Chromium May Reduce Diabetic Kidney Disease Risk
Diabetic kidney disease (nephropathy), a common complication of diabetes, may respond to a dietary supplement. Researchers at the Medical College of Georgia found that chromium reduced inflammation associated with diabetic kidney disease in mice.
Chromium has a aole in Diabetes
It has long been known that chromium has a role in glucose (sugar) metabolism by boosting the effects of insulin. Insulin is secreted by cells in the pancreas in response to increased levels of glucose in the blood, and it provides cells with glucose for energy.
The results of this new study suggest that chromium may play another part in diabetes. Researchers used three groups of mice: one lean, healthy group and two groups that were genetically engineered to be obese and have diabetes. The healthy mice and one group of diabetic mice were fed regular rodent food while the remaining group received a diet enriched with chromium picolinate, a form that is more easily absorbed by the body.
During the six months of the study, the researchers found that the untreated diabetic mice excreted nearly ten times more albumin than the healthy mice, which was expected. However, the treated diabetic mice excreted about 50 percent less albumin than their untreated diabetic counterparts. Albuminuria (protein in the urine) is a sign of kidney disease.
After six months, the mice were euthanized and tissue samples from the kidneys were examined. The untreated mice had cytokines (interleukin 6 and interleukin 17) associated with inflammation and an enzyme (IDO) that regulates the production of the cytokines. The treated mice had reduced levels of the cytokines compared with the untreated group.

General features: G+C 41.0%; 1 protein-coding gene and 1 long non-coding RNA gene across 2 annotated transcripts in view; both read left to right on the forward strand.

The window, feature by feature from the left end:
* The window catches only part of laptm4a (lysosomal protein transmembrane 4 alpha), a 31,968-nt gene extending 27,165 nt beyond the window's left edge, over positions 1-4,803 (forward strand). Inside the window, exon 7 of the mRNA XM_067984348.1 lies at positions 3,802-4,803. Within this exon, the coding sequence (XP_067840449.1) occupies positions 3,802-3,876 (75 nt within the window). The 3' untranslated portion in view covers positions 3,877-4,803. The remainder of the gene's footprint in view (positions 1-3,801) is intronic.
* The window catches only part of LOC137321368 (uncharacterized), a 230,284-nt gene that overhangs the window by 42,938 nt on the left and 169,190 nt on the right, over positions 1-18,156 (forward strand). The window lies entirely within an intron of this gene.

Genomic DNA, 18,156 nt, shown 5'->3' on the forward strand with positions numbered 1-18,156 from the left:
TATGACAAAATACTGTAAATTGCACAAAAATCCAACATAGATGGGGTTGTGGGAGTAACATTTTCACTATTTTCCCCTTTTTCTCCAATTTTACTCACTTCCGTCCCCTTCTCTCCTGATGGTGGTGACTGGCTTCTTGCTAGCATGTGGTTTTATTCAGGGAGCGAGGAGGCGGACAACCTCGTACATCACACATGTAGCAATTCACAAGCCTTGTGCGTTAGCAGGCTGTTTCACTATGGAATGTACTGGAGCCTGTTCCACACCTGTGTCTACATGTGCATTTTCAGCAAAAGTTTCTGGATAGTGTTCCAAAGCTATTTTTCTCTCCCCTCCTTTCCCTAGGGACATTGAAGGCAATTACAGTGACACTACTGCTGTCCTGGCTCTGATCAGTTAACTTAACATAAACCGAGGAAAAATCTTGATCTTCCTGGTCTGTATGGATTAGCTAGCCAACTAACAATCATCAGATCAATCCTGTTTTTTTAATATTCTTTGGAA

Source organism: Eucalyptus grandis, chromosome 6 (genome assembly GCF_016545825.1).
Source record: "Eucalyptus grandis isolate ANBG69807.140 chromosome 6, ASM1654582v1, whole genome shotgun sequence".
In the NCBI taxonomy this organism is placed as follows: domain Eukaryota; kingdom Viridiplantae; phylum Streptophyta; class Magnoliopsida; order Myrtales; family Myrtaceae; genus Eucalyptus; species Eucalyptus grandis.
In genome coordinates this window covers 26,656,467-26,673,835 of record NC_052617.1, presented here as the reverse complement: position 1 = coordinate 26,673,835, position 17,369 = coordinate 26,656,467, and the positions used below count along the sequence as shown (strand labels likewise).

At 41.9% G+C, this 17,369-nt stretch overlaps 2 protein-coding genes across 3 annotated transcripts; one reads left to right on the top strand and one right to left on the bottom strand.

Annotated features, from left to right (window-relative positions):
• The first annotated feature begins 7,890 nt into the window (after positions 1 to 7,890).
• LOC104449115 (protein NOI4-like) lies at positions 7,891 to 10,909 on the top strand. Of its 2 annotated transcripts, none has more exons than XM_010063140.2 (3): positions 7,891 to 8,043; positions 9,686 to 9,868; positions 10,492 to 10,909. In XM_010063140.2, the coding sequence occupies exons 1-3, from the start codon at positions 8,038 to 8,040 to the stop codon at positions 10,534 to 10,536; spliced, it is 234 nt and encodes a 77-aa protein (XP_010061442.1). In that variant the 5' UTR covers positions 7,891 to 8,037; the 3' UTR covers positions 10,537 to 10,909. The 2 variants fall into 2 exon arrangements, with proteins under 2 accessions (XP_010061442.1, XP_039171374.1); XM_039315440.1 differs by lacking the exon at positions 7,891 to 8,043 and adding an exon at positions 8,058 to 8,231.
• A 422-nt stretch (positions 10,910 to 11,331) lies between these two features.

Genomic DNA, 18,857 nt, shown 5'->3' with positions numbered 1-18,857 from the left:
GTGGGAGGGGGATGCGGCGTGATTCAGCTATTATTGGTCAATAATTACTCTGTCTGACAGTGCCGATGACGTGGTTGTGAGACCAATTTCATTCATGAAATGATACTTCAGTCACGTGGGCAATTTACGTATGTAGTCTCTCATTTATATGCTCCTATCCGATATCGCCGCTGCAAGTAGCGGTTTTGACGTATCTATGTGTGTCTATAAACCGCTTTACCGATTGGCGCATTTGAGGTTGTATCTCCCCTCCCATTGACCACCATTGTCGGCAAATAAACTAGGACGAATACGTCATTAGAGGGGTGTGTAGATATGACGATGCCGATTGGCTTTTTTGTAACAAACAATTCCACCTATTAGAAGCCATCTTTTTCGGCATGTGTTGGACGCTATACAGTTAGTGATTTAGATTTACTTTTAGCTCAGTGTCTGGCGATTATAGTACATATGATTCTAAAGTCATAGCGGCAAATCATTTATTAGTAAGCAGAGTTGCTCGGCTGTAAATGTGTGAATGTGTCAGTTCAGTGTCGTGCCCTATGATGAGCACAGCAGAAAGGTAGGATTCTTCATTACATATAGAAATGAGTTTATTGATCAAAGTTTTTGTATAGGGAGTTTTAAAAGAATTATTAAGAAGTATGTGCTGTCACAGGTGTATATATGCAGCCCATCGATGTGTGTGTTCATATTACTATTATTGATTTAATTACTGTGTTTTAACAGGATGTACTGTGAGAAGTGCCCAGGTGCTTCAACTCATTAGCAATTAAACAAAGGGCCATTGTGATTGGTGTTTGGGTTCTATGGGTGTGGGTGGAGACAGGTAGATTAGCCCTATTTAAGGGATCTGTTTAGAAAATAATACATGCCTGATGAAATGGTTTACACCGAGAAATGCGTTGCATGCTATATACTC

Much research has been done on the relationship between chromium, insulin, and blood sugar levels, as well as use of the mineral in weight loss. Some experts claim that chromium deficiency is a cause of type 2 diabetes and obesity and that supplementation can help prevent and treat both conditions.
The investigators in the current study, which was discussed at the 2010 American Physiological Society conference, concluded that chromium picolinate reduced inflammation in the treated diabetic mice by affecting the activity of the cytokines and IDO. Further research is needed to more clearly define chromium’s role in diabetes and in diabetic kidney disease.
American Physiological Society